I have heard people speaking of fear a lot lately. Recently I heard a couple of new graduates express their fear of life beyond high school. A business manager recently told me about an employee who was behaving unusually toward co-workers and management. Everything about the situation suggested that the employee was frightened, lashing out one moment, retreating and defensive the next. On a larger scale, I read about war in the middle East and conflict in Ukraine, and the world watches, fearful of the possible outcomes and consequences. Closer to home, our own Tea Party rebellion in recent years seems mostly based upon fear. Several commercial radio and television programs cater to the fearful- and the rantings would be comical if not so scary.
So what are we afraid of? And what does fear do to our relationships and our economy? Must we be so afraid?
Recently, The League of American Bicyclists ranked Utah as the 8th most bike friendly state in the U.S., rising from the number 14 spot last year. With an increase in bike promotion, bike-related fundraising and commuting and an overall growth in bike culture across the state, biking advocates and anxious drivers alike are speaking up.
Women entering college tend to face an increased risk of eating disorders, especially those who are Caucasian, religious and achievement orientated. Though these risk factors describe many students at Brigham Young University, new research from the school shows women there are bucking the national trend.
Researchers from BYU conducted a longitudinal study, tracking hundreds of women’s responses to eating disorder questionnaires over three years.
A month ago, parade organizers refused entry of a float from Mormons Building Bridges, an LDS LGBT-support group, to the annual Days of ‘47 Parade, claiming that it would cause too much political commotion.
Story and interview with Salt Lake City Council Chair Charlie Luke
This sparked a discussion within the Salt Lake City Council to intervene by sending a letter to parade organizers to reconsider. This action brought attention and disapproval from the American Civil Liberties Union of Utah. Legal director for the organization, John Mejia, stated that sending the letter would be clear violation of the parade organizers First Amendment rights, because as a government entity the city council is not authorized to influence the contents of a publicly organized parade.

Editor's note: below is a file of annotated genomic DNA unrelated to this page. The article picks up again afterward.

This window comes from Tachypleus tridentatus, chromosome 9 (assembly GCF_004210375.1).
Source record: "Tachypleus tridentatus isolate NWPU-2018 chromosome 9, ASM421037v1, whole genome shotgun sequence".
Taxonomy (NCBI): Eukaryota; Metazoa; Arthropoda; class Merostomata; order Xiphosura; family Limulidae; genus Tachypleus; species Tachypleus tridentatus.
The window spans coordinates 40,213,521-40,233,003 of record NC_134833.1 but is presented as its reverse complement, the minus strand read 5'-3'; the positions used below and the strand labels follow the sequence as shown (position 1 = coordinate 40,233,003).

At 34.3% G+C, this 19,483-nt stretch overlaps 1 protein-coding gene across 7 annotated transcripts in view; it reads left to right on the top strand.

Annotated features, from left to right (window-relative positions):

However, the city council opted to send the letter anyway, appealing to the sense of community that the Days of ’47 parade usually brings. In defense of the Salt Lake City Council’s actions, Chair of the City Council Charlie Luke said, “I think that elected officials have a responsibility to speak out on issues that are relevant to the communities in which they serve.”
Meet Don Tillman, hero of Graeme Simsion’s new novel “The Rosie Project.” Don Tillman is a brilliant yet socially challenged professor of genetics, who’s decided it’s time he found a wife. And so, in the orderly, evidence-based manner with which Don approaches all things, he designs the Wife Project to find his perfect partner: a sixteen-page, scientifically valid survey to filter out the drinkers, the smokers, the late arrivers. Rosie Jarman is all these things.
A growing number of crows are flying above the state of Utah, according to the Division of Wildlife Resources' newest survey, bringing the population to an all-time high at more than 2,400 crows statewide.
While Utah stood against crow hunting in the past, hunters will be able to shoot in the fall, according to DWR's spokesman Mark Hadley.
While the dense crow habitation is not a state-wide issue, the birds have hindered farmers in rural areas in addition to homeowners in rural landscapes.
Utah’s close proximity to nature means roadkill is common along the highways around the state. Daniel Olson came to Utah in 2008 to study how roads are affecting deer, and how many deer were being killed in Utah.
Tracking roadkill locations around the state was done on paper by many people, making the gathering and analyzation of the data overwhelming. Olson says he recognized then that smartphones have enough functions to be data collection tools, so he teamed up with others to create an app to help the process. The information from this is used by the Utah Department of Transportation and Division of Wildlife Resources.
"This information shows them areas where we have hotspots, where high numbers of wildlife-vehicle collisions occur. Then they can go in and start doing mitigation measures such as installing exclusionary fencing, which is typically eight-feet-tall, so that will prevent animals such as deer from being able to access the roads," Olson said.
Sound Beginnings at Utah State University is an early education program that provides home and center-based services to children with hearing loss whose families want their children to learn to listen and talk.
About 80 children signed up this year, and they came to the UPR studios. You can listen to their team chants below:
Utah State University biologist Zachariah Gompert asks questions about evolution that have been eluding scientists for decades and he and colleagues are using the flood of new genetic tools to find clues to one of their main questions - is evolution predictable and repeatable? Sheri Quinn talks to Professor Gompert about his study recently published in the journal Science.